I have been asked to write a paper on whether or not Penelope's actions are traditional or may be seen as feminist in nature. Any opinions for either side would be greatly appreciated!
I personally do not see Penelope as being a feminist at all. She stays faithful to Odysseus all those years he's away at the war, then all those years he's on his way back, never knowing if he will even return to her. She remains at home, allowing the suitors to run rampage over her home and land (though I don't suppose she had much choice as they were rather determined to be there!), and feeds them a cock-and-bull story about weaving a shroud for Laertes, her father-in-law, that, upon its completion, will mean she's ready to choose a suitor. Of course she unravels it every night to make sure it never gets finished!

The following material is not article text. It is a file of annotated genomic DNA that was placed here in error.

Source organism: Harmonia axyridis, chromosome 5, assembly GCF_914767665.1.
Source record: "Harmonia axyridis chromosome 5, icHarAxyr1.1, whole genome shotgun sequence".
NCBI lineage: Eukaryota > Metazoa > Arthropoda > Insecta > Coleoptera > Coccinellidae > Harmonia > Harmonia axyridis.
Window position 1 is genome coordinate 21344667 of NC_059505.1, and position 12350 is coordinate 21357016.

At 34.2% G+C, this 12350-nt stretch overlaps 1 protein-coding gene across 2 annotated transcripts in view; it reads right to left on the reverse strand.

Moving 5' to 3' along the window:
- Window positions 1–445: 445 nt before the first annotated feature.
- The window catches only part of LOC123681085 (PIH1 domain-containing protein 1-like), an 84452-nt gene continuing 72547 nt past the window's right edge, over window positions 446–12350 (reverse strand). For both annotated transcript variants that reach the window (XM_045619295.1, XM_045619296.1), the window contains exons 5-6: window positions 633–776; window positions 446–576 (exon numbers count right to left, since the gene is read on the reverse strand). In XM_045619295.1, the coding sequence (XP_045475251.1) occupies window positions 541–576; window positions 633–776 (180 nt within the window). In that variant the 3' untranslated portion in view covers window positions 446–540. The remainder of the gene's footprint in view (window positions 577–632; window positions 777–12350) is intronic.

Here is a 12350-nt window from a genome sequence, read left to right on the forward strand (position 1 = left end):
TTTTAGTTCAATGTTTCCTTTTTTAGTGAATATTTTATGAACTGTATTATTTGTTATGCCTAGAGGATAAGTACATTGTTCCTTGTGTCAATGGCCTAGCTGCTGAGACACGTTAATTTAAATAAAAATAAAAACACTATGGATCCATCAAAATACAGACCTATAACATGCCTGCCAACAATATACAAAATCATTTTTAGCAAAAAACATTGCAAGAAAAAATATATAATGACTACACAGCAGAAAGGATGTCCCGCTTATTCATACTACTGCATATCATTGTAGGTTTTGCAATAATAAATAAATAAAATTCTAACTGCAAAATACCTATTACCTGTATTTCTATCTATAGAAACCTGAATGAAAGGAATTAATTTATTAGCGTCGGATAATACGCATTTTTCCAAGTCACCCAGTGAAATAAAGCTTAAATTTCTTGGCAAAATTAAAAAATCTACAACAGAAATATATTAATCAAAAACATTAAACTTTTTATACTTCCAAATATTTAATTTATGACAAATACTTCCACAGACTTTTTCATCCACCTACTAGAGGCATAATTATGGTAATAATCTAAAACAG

What I'm getting at here is that being a clever woman who can fool a bunch of suitors doesn't make her a feminist. She is a traditional wife and mother - devoted to her son and to her husband who could be dead, as far as she knows - and honestly, she just doesn't seem like the bra-burning type (even if they had had bras back then)! :)